Yakushiji was planned around 680 by Emperor Temmu to pray for the recovery of his Empress from a serious illness. During the long construction period, Temmu died and his Empress acceded to the throne and was called Jito.  The dedication ceremony for enshrining the chief Buddha, Yakushi Nyorai (the Buddha of Healing or Medicine Buddha) was held in 697.  The entire compound was completed in 698 in the south part of Nara, in the Fujiwara Capital. Ten years later, the Capital was moved to the north of Nara (in 710) and Yakushiji was moved to its present site in 718.  It is now a UNESCO World Heritage Site.

Yakushiji Temple

Yakushiji was burnt down and destroyed by fires, wars, or natural disasters several times.  The most damage was caused by the civil war in 1528.  Today only the Yakushiji Triad in the Kondo, the Sho-Kannon in the Toindo and the East Pagoda recall the grandeur of its original features.

Today, sadly, some major parts of the compound are under construction.

Kodo, or Great Lecture Hall, at Yakushiji Temple

Kondo, or Golden Hall, at Yakushiji Temple

Sadly, because no photography is allowed of the famous Buddha statues, I purchase a couple of postcards of the images.  Neither the postcards, nor any photos, could do them justice, as they are imposing and sit within the beautiful Kondo, or Golden Hall. Between the Buddha statues at Toshodaiji Temple and here, at Yakushiji Temple, I’m in awe.  These are truly magnificent pieces of art.

Postcards from Yakushiji Temple show the famous Yakushi Triad: the Yakushi Nyorai flanked by the Bodhisattvas of the sun and moon.  These are arguably some of the most beautiful statues in all of Japan.

The postcard on the left shows Yakushi Nyorai, a bronze statue (225 cm, or 7.4 feet tall) that is a National Treasure from the Hakuho Period (645-710); he is the Buddha of Healing and the Lord of the Emerald Pure Land in the East, who vowed to cure diseases of the mind and body.  He was already popular in Japan before the 7th century. He is also worshiped in order to achieve longevity. Though Yakushi Nyorai usually has a medicine pot in his left hand, this one does not.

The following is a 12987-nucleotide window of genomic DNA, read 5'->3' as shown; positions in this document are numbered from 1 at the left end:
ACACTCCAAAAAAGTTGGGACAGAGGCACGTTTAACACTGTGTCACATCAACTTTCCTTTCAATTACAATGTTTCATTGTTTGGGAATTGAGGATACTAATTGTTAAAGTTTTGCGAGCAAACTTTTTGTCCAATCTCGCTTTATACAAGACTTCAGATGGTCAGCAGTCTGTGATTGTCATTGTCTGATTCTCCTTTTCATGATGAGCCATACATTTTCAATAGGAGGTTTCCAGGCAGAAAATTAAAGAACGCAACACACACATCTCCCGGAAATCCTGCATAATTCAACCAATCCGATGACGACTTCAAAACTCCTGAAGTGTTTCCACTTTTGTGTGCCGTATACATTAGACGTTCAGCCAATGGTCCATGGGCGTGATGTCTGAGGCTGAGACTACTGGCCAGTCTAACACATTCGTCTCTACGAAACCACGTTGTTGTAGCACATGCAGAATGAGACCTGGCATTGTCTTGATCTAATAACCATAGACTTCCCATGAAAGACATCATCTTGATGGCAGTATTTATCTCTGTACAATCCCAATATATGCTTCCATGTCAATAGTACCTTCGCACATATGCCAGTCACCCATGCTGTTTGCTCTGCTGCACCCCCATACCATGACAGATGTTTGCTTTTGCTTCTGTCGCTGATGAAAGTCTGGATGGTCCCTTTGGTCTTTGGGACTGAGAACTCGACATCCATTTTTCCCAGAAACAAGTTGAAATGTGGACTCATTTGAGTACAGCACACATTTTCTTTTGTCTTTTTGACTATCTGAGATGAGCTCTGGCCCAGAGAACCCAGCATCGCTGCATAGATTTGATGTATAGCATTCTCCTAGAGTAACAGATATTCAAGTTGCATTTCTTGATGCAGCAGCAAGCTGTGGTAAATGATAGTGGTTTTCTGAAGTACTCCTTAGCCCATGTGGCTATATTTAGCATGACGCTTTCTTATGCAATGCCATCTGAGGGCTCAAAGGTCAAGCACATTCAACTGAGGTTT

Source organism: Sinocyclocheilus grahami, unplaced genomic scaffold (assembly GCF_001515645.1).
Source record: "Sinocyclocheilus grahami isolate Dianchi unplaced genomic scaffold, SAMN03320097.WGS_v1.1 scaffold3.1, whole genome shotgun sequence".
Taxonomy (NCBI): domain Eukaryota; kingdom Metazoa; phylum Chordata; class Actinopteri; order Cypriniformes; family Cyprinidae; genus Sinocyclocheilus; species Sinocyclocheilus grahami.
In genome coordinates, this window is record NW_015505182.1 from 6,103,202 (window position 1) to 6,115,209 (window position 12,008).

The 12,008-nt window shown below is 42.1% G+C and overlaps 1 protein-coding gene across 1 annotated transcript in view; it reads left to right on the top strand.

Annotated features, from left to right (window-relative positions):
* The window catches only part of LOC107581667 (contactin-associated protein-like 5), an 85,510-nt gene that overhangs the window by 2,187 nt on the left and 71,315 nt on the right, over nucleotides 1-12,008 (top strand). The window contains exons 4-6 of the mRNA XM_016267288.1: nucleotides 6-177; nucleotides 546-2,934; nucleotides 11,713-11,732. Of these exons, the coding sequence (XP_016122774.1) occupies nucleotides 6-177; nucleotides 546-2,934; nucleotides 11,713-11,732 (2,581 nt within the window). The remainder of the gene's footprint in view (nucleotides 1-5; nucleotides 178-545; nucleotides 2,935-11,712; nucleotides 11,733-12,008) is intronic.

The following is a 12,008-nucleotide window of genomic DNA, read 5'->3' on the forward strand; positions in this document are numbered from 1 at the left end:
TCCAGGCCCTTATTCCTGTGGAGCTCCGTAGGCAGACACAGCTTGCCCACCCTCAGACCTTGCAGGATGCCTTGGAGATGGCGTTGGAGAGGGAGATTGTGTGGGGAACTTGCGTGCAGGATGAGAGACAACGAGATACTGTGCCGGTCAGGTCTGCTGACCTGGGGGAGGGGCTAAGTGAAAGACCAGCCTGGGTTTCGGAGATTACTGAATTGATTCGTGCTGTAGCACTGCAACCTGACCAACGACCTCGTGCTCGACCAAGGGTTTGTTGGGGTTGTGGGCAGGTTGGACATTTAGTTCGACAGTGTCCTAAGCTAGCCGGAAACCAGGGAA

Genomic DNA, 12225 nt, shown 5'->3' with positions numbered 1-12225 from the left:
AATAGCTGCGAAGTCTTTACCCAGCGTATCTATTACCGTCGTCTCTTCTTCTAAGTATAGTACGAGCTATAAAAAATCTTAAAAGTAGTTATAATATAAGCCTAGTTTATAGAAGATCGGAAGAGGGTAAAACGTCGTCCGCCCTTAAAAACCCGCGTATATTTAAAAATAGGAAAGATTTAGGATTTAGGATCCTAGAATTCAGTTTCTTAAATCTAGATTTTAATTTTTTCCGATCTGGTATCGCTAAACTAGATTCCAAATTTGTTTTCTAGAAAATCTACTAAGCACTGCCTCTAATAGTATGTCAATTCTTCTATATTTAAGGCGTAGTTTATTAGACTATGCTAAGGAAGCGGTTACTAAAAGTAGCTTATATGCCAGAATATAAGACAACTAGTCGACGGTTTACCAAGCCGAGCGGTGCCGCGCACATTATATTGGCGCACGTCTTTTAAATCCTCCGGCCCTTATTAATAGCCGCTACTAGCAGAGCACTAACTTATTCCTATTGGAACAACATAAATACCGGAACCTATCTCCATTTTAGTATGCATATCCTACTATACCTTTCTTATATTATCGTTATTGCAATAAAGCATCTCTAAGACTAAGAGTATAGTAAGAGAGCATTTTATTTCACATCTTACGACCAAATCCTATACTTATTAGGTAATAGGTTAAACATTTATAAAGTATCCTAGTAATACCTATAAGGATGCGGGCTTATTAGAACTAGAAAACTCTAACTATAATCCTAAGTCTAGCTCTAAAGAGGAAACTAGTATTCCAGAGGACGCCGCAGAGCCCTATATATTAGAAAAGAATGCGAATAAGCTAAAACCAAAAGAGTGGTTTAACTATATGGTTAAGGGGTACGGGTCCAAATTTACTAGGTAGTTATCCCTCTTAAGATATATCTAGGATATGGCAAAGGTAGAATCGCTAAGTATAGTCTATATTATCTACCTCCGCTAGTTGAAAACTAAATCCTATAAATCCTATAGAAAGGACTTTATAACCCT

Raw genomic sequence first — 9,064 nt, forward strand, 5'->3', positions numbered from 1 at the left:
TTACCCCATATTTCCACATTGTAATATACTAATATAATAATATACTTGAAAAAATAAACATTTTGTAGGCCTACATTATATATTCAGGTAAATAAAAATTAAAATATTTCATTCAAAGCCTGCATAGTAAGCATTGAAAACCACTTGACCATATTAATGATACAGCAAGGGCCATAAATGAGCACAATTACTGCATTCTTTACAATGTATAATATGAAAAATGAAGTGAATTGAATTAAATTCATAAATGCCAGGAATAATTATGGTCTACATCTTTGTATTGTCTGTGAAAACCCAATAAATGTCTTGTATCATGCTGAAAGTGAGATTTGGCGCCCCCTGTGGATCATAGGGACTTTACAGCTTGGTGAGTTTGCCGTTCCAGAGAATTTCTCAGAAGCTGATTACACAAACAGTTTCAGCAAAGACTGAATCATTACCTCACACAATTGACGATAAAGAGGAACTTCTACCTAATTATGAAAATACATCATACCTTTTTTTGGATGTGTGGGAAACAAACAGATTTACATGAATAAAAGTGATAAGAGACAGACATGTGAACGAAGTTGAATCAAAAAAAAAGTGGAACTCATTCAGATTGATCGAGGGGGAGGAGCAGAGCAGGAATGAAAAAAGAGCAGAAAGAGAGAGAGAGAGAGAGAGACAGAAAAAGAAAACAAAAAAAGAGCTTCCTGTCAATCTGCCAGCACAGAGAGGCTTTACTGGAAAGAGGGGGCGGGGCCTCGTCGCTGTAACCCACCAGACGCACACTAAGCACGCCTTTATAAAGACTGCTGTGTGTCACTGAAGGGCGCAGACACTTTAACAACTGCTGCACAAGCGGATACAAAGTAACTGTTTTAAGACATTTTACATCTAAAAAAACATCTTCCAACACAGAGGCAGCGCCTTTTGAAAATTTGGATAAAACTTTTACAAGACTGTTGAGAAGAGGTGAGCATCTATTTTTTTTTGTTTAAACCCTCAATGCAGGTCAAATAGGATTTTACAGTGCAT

The postcard to the right shows one of two Bodhisattvas – Nikko Bosatsu, who attends Yakushi Nyorai on the right side.  Gakko Bosatsu (not pictured), stands on the left side. Both are about 320 cm, or 10.5 feet tall. Nikko means the sunlight and Gakko means the moonlight.  They are impressive because of their twisted bodies, their graceful features, and the free flow of their robes.

Yakushi Nyorai is similar to the doctor of mind and body and Nikko and Gakko Bosatsu are the nurses.

“Pagoda” means grave in Pali, the ancient Indian language, and it was called “stupa” in Sanskrit.  Pagoda means the grave of Buddha.  Yakushiji is the first temple that had twin pagodas on its grounds.

Unfortunately, the original West Pagoda at Yakushiji Temple was burned down in 1528.  After the reconstruction of the Kondo, the West Pagoda was rebuilt in 1980.  The East Pagoda (not pictured), which miraculously survived the fire that destroyed Yakushiji in 1528, is the only surviving architecture of the Hakuho Period in Japan. Unfortunately for me, the East Pagoda is under renovation and is covered in scaffolding today.

West Pagoda at Yakushiji Temple

Buddha image at Yakushiji Temple

The Middle Gate stands between the South Gate and the Kondo, or Golden Hall.  You can see a hot wind is blowing.

Middle Gate at Yakushiji Temple

The Golden Hall at Yakushiji Temple is truly magnificent, especially with those spectacular Buddha statues inside.

Golden Hall at Yakushiji Temple